April 2018 Newsletter
Apr 30

April 2018 Newsletter

An April with NCSECS

April 30, 2018

NCSECS on the Road

NCSECS is partnering with Education Forward DC to examine cross sector data in Washington DC, with the goal of ensuring that all students with disabilities have access to a quality continuum of services.

A NCSECS representative is serving on The National Center for Learning Disabilities’ new Education Practitioner Advisory Council, which is currently focused on developing new comprehensive resources for teachers.

NCSECS Co-Founder and Executive Director Lauren Morando Rhim is serving on Vermont’s Special Education Advisory Council, weighing in on major related policy issues.

A NCSECS representative is serving on the Advisory Board for the state of Washington’s True Measure Collaborative, providing guidance related to ongoing operations and growth of the collaborative.

We are humbled and excited to share that NCSECS was selected as one of six grantees for New Profit’s “Reimagine Learning” grant cycle.

NCSECS Senior Fellow Paul O’Neill is attending the NewSchools Venture Fund’s 2018 Summit in San Francisco next week. Please reach out and connect with him if you plan on attending!

NCSECS Resources

Be sure to check out our most recently released resources, three case studies that document promising practices and innovative models adopted by Thrive Public SchoolsBrooklyn Laboratory Charter Schools (LAB), and Mott Haven Academy Charter School.

Rhim recently wrote an op-ed for Chalkbeat in response to Denver Superintendent Nikolai Vitti’s plan to create specialized programs for students with disabilities.

Mark Ryone, Founding Executive Director of the New Jersey Special Education Collaborative (NJSEC), was interviewed by Education Post about his experiences and work with NJSEC.

Special Education News

Topic of the Month: Discipline and Disportionality

Recently released federal data indicates continuing disparities in how students of color and those with disabilities are disciplined and in the opportunities they get in schools. According to the US Government Accountability Office, these disparities were widespread and persisted regardless of the type of disciplinary action, level of school poverty, or type of public school attended.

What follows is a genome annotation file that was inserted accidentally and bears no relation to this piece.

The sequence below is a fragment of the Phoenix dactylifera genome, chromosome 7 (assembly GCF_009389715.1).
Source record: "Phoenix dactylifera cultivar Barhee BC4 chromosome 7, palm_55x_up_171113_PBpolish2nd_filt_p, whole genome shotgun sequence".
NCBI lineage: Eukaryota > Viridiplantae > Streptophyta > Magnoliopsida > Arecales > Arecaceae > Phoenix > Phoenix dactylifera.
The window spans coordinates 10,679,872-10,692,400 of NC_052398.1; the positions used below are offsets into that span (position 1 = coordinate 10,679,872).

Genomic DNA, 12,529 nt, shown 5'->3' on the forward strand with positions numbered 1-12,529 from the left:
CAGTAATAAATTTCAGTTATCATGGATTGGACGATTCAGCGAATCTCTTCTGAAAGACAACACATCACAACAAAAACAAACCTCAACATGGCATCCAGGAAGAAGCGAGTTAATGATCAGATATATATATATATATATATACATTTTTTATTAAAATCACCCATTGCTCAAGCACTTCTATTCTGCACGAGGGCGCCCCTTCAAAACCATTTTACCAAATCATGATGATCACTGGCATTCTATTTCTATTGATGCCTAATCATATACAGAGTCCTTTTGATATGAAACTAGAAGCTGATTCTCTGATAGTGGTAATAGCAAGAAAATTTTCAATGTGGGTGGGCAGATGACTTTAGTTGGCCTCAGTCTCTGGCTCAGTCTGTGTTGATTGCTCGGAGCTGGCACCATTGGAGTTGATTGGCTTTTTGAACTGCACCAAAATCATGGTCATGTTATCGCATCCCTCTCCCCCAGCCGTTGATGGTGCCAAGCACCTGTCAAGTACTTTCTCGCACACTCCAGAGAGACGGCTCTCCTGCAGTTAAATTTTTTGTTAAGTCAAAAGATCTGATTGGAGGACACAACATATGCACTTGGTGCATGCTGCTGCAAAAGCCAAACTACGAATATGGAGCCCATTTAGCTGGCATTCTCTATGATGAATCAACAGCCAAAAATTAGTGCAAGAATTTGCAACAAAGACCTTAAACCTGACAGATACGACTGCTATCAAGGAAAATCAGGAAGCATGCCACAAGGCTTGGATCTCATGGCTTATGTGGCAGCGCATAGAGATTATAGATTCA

A few statistics to highlight include:

  • Black students made up 15% of all students in 2015-16, but 31% of those arrested or referred to police—a disparity that has grown by 5 percentage points since 2013-14.
  • Students with disabilities represented 12% of the overall student enrollment and 28% of police-involved students in 2015-16.
  • In both the 2014-15 and 2015-16 school years, black students with disabilities lost roughly three times as much instruction from discipline as their white peers did.

The U.S. Department of Education has been considering tweaking or scrapping the Obama administration’s discipline guidance, with Secretary DeVos claiming that it has caused unintended consequences in schools.

“In line with the 2014 guidance published by the Department of Education, we must continue to not only track data regarding these practices but also take focused steps towards introducing school and classroom level policies and practices that will provide critical supports to students and teachers that, if implemented with fidelity, can decrease the need to exclude students from opportunities to learn,”  Rhim writes on one of NCSECS’ most recent blog posts.

Thank you for reading, and please join us in ongoing virtual conversations by following @NCSCES on Twitter and Instagram!


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